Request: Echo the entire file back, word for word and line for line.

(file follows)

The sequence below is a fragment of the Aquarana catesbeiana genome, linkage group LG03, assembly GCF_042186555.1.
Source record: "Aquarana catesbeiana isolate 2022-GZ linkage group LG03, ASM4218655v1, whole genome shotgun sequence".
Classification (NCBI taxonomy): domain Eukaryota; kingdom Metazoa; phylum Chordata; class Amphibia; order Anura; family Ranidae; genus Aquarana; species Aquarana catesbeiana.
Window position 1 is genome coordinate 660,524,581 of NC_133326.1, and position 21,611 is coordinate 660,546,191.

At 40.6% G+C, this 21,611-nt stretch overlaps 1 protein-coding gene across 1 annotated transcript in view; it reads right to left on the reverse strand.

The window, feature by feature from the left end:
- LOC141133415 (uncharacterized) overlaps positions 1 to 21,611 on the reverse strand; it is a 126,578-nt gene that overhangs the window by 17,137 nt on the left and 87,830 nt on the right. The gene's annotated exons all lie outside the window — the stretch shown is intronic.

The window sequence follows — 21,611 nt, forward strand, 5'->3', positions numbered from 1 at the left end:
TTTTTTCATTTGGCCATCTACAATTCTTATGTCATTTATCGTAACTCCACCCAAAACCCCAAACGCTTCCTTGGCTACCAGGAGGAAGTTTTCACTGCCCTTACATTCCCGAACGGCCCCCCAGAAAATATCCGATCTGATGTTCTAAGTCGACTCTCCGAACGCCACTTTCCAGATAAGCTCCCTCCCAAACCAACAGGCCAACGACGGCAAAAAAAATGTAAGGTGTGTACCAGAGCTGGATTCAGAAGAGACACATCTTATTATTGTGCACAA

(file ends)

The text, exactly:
The sequence below is a fragment of the Aquarana catesbeiana genome, linkage group LG03, assembly GCF_042186555.1.
Source record: "Aquarana catesbeiana isolate 2022-GZ linkage group LG03, ASM4218655v1, whole genome shotgun sequence".
Classification (NCBI taxonomy): domain Eukaryota; kingdom Metazoa; phylum Chordata; class Amphibia; order Anura; family Ranidae; genus Aquarana; species Aquarana catesbeiana.
Window position 1 is genome coordinate 660,524,581 of NC_133326.1, and position 21,611 is coordinate 660,546,191.

At 40.6% G+C, this 21,611-nt stretch overlaps 1 protein-coding gene across 1 annotated transcript in view; it reads right to left on the reverse strand.

The window, feature by feature from the left end:
- LOC141133415 (uncharacterized) overlaps positions 1 to 21,611 on the reverse strand; it is a 126,578-nt gene that overhangs the window by 17,137 nt on the left and 87,830 nt on the right. The gene's annotated exons all lie outside the window — the stretch shown is intronic.

The window sequence follows — 21,611 nt, forward strand, 5'->3', positions numbered from 1 at the left end:
TTTTTTCATTTGGCCATCTACAATTCTTATGTCATTTATCGTAACTCCACCCAAAACCCCAAACGCTTCCTTGGCTACCAGGAGGAAGTTTTCACTGCCCTTACATTCCCGAACGGCCCCCCAGAAAATATCCGATCTGATGTTCTAAGTCGACTCTCCGAACGCCACTTTCCAGATAAGCTCCCTCCCAAACCAACAGGCCAACGACGGCAAAAAAAATGTAAGGTGTGTACCAGAGCTGGATTCAGAAGAGACACATCTTATTATTGTGCACAA